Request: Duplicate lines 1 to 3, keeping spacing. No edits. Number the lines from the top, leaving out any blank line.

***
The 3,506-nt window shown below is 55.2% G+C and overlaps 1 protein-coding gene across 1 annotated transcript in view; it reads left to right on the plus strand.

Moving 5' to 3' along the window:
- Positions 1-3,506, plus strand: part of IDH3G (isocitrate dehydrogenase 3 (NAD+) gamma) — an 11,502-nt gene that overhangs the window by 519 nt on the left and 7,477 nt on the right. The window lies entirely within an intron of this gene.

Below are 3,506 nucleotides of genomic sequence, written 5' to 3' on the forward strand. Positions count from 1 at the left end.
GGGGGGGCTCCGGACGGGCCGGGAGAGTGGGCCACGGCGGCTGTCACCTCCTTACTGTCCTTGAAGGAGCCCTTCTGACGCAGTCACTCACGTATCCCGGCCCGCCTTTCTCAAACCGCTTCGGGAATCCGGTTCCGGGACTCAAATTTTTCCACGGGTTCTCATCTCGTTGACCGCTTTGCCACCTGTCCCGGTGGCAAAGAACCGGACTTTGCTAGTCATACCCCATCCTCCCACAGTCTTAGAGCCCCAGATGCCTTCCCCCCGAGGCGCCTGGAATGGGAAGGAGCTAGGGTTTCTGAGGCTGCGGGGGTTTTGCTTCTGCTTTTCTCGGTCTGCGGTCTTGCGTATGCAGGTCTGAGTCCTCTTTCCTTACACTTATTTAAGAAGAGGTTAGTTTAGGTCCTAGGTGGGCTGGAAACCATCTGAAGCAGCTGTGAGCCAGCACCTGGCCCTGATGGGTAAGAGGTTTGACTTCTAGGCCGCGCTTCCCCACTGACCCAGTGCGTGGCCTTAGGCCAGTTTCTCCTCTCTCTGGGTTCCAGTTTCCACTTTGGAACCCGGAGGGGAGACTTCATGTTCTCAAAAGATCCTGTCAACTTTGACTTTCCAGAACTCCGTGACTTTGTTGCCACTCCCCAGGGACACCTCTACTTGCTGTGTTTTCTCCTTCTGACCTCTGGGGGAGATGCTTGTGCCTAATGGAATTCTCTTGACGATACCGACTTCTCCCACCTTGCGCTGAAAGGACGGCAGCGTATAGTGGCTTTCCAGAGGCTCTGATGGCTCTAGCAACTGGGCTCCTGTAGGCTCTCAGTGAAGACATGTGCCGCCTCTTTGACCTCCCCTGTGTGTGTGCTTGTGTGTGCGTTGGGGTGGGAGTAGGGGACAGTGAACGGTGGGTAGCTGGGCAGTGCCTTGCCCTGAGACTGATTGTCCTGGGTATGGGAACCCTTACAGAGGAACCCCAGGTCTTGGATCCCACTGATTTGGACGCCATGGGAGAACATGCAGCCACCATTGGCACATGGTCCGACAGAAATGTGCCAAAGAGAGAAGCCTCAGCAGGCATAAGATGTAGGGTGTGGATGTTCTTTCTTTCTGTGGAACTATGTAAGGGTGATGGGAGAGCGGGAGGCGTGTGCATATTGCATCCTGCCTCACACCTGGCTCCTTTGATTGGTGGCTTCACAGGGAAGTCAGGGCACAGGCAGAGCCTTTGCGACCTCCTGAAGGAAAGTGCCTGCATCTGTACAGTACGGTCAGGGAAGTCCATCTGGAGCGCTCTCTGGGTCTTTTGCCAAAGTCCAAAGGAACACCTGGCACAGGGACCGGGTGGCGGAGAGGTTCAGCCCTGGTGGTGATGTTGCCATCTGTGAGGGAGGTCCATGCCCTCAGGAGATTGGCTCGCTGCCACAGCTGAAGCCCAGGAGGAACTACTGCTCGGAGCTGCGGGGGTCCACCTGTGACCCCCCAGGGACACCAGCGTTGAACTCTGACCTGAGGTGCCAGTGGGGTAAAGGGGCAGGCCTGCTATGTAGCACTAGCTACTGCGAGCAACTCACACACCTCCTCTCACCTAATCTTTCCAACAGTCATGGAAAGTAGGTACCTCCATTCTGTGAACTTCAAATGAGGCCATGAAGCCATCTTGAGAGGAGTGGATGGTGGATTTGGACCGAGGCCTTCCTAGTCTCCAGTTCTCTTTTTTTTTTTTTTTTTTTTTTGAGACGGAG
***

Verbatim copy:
The 3,506-nt window shown below is 55.2% G+C and overlaps 1 protein-coding gene across 1 annotated transcript in view; it reads left to right on the plus strand.

Moving 5' to 3' along the window:
- Positions 1-3,506, plus strand: part of IDH3G (isocitrate dehydrogenase 3 (NAD+) gamma) — an 11,502-nt gene that overhangs the window by 519 nt on the left and 7,477 nt on the right. The window lies entirely within an intron of this gene.